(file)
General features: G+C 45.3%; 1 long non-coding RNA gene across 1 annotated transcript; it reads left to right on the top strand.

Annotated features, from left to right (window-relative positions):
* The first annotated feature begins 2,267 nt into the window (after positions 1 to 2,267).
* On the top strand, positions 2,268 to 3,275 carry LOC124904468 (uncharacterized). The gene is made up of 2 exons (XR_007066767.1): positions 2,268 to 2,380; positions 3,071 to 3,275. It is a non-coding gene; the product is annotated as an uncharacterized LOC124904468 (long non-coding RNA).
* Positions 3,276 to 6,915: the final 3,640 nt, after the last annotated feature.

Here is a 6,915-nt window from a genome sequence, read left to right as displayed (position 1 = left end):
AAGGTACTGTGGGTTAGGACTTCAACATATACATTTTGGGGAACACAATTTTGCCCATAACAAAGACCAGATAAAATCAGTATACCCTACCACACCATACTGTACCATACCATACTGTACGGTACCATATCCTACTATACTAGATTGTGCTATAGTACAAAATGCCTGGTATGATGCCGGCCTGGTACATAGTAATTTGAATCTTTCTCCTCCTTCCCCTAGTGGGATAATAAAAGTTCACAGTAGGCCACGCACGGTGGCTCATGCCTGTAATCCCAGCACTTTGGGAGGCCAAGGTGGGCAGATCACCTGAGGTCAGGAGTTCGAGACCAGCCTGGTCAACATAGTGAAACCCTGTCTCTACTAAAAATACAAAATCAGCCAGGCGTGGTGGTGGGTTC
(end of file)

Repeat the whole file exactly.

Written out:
General features: G+C 45.3%; 1 long non-coding RNA gene across 1 annotated transcript; it reads left to right on the top strand.

Annotated features, from left to right (window-relative positions):
* The first annotated feature begins 2,267 nt into the window (after positions 1 to 2,267).
* On the top strand, positions 2,268 to 3,275 carry LOC124904468 (uncharacterized). The gene is made up of 2 exons (XR_007066767.1): positions 2,268 to 2,380; positions 3,071 to 3,275. It is a non-coding gene; the product is annotated as an uncharacterized LOC124904468 (long non-coding RNA).
* Positions 3,276 to 6,915: the final 3,640 nt, after the last annotated feature.

Here is a 6,915-nt window from a genome sequence, read left to right as displayed (position 1 = left end):
AAGGTACTGTGGGTTAGGACTTCAACATATACATTTTGGGGAACACAATTTTGCCCATAACAAAGACCAGATAAAATCAGTATACCCTACCACACCATACTGTACCATACCATACTGTACGGTACCATATCCTACTATACTAGATTGTGCTATAGTACAAAATGCCTGGTATGATGCCGGCCTGGTACATAGTAATTTGAATCTTTCTCCTCCTTCCCCTAGTGGGATAATAAAAGTTCACAGTAGGCCACGCACGGTGGCTCATGCCTGTAATCCCAGCACTTTGGGAGGCCAAGGTGGGCAGATCACCTGAGGTCAGGAGTTCGAGACCAGCCTGGTCAACATAGTGAAACCCTGTCTCTACTAAAAATACAAAATCAGCCAGGCGTGGTGGTGGGTTC